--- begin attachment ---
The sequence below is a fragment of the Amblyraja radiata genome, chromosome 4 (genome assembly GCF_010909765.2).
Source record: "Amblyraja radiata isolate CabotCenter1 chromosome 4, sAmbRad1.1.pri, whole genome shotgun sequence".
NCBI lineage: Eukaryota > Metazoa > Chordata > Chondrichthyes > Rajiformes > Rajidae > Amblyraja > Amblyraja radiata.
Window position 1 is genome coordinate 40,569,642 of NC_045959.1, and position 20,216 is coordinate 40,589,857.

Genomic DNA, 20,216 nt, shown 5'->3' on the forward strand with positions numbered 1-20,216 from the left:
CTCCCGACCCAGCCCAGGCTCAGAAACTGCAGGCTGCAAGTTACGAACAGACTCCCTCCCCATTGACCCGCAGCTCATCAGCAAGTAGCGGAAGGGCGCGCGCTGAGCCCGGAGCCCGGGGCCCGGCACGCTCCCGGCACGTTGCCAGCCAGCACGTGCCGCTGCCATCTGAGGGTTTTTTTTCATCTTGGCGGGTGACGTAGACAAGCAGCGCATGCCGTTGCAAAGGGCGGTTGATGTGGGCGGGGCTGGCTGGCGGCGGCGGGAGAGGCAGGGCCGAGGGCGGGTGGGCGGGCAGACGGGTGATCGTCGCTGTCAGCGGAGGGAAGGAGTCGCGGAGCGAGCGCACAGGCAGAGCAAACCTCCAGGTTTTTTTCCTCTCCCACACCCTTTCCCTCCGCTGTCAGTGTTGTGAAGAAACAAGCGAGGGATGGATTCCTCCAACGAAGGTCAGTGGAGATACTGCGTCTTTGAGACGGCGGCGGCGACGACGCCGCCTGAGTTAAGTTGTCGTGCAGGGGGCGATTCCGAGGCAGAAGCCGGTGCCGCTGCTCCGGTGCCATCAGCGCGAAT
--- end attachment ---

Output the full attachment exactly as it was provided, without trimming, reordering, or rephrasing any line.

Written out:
The sequence below is a fragment of the Amblyraja radiata genome, chromosome 4 (genome assembly GCF_010909765.2).
Source record: "Amblyraja radiata isolate CabotCenter1 chromosome 4, sAmbRad1.1.pri, whole genome shotgun sequence".
NCBI lineage: Eukaryota > Metazoa > Chordata > Chondrichthyes > Rajiformes > Rajidae > Amblyraja > Amblyraja radiata.
Window position 1 is genome coordinate 40,569,642 of NC_045959.1, and position 20,216 is coordinate 40,589,857.

Genomic DNA, 20,216 nt, shown 5'->3' on the forward strand with positions numbered 1-20,216 from the left:
CTCCCGACCCAGCCCAGGCTCAGAAACTGCAGGCTGCAAGTTACGAACAGACTCCCTCCCCATTGACCCGCAGCTCATCAGCAAGTAGCGGAAGGGCGCGCGCTGAGCCCGGAGCCCGGGGCCCGGCACGCTCCCGGCACGTTGCCAGCCAGCACGTGCCGCTGCCATCTGAGGGTTTTTTTTCATCTTGGCGGGTGACGTAGACAAGCAGCGCATGCCGTTGCAAAGGGCGGTTGATGTGGGCGGGGCTGGCTGGCGGCGGCGGGAGAGGCAGGGCCGAGGGCGGGTGGGCGGGCAGACGGGTGATCGTCGCTGTCAGCGGAGGGAAGGAGTCGCGGAGCGAGCGCACAGGCAGAGCAAACCTCCAGGTTTTTTTCCTCTCCCACACCCTTTCCCTCCGCTGTCAGTGTTGTGAAGAAACAAGCGAGGGATGGATTCCTCCAACGAAGGTCAGTGGAGATACTGCGTCTTTGAGACGGCGGCGGCGACGACGCCGCCTGAGTTAAGTTGTCGTGCAGGGGGCGATTCCGAGGCAGAAGCCGGTGCCGCTGCTCCGGTGCCATCAGCGCGAAT